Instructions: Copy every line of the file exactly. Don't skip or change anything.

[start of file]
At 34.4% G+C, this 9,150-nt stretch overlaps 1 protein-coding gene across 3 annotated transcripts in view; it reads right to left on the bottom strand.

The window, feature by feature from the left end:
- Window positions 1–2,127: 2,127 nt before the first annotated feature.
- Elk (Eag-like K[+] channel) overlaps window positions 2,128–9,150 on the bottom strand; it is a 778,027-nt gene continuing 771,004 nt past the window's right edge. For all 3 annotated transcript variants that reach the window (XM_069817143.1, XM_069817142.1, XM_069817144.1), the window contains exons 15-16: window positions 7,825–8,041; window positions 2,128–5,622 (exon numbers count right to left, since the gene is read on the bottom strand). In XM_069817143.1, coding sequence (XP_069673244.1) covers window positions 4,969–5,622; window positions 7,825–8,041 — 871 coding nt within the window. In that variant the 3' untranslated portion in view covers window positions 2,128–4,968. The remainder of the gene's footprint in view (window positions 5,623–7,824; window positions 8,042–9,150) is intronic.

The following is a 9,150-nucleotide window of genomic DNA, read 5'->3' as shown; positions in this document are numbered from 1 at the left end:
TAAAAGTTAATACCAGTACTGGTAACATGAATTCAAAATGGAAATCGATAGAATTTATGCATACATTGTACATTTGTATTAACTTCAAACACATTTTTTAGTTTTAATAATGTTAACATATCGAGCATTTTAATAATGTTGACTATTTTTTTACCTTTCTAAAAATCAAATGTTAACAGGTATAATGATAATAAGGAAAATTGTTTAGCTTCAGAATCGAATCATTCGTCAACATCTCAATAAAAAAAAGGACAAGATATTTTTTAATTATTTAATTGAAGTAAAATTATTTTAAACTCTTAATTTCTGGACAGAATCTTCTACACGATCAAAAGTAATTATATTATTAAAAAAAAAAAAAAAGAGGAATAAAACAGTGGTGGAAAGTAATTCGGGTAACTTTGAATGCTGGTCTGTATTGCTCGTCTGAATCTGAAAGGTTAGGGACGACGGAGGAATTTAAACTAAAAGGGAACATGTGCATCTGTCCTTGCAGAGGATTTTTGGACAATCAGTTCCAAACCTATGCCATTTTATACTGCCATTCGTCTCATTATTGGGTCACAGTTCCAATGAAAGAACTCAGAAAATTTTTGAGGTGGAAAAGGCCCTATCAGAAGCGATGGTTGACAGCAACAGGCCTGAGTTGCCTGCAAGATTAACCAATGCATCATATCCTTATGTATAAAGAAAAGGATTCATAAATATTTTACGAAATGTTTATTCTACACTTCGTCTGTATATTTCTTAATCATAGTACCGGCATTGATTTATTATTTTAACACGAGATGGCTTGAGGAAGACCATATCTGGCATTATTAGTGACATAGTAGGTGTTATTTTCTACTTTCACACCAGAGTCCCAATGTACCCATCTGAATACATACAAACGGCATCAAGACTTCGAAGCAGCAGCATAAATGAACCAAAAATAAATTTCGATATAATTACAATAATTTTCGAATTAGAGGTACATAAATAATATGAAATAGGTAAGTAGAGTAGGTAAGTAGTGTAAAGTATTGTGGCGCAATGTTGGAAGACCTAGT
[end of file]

At 34.4% G+C, this 9,150-nt stretch overlaps 1 protein-coding gene across 3 annotated transcripts in view; it reads right to left on the bottom strand.

The window, feature by feature from the left end:
- Window positions 1–2,127: 2,127 nt before the first annotated feature.
- Elk (Eag-like K[+] channel) overlaps window positions 2,128–9,150 on the bottom strand; it is a 778,027-nt gene continuing 771,004 nt past the window's right edge. For all 3 annotated transcript variants that reach the window (XM_069817143.1, XM_069817142.1, XM_069817144.1), the window contains exons 15-16: window positions 7,825–8,041; window positions 2,128–5,622 (exon numbers count right to left, since the gene is read on the bottom strand). In XM_069817143.1, coding sequence (XP_069673244.1) covers window positions 4,969–5,622; window positions 7,825–8,041 — 871 coding nt within the window. In that variant the 3' untranslated portion in view covers window positions 2,128–4,968. The remainder of the gene's footprint in view (window positions 5,623–7,824; window positions 8,042–9,150) is intronic.

The following is a 9,150-nucleotide window of genomic DNA, read 5'->3' as shown; positions in this document are numbered from 1 at the left end:
TAAAAGTTAATACCAGTACTGGTAACATGAATTCAAAATGGAAATCGATAGAATTTATGCATACATTGTACATTTGTATTAACTTCAAACACATTTTTTAGTTTTAATAATGTTAACATATCGAGCATTTTAATAATGTTGACTATTTTTTTACCTTTCTAAAAATCAAATGTTAACAGGTATAATGATAATAAGGAAAATTGTTTAGCTTCAGAATCGAATCATTCGTCAACATCTCAATAAAAAAAAGGACAAGATATTTTTTAATTATTTAATTGAAGTAAAATTATTTTAAACTCTTAATTTCTGGACAGAATCTTCTACACGATCAAAAGTAATTATATTATTAAAAAAAAAAAAAAAGAGGAATAAAACAGTGGTGGAAAGTAATTCGGGTAACTTTGAATGCTGGTCTGTATTGCTCGTCTGAATCTGAAAGGTTAGGGACGACGGAGGAATTTAAACTAAAAGGGAACATGTGCATCTGTCCTTGCAGAGGATTTTTGGACAATCAGTTCCAAACCTATGCCATTTTATACTGCCATTCGTCTCATTATTGGGTCACAGTTCCAATGAAAGAACTCAGAAAATTTTTGAGGTGGAAAAGGCCCTATCAGAAGCGATGGTTGACAGCAACAGGCCTGAGTTGCCTGCAAGATTAACCAATGCATCATATCCTTATGTATAAAGAAAAGGATTCATAAATATTTTACGAAATGTTTATTCTACACTTCGTCTGTATATTTCTTAATCATAGTACCGGCATTGATTTATTATTTTAACACGAGATGGCTTGAGGAAGACCATATCTGGCATTATTAGTGACATAGTAGGTGTTATTTTCTACTTTCACACCAGAGTCCCAATGTACCCATCTGAATACATACAAACGGCATCAAGACTTCGAAGCAGCAGCATAAATGAACCAAAAATAAATTTCGATATAATTACAATAATTTTCGAATTAGAGGTACATAAATAATATGAAATAGGTAAGTAGAGTAGGTAAGTAGTGTAAAGTATTGTGGCGCAATGTTGGAAGACCTAGT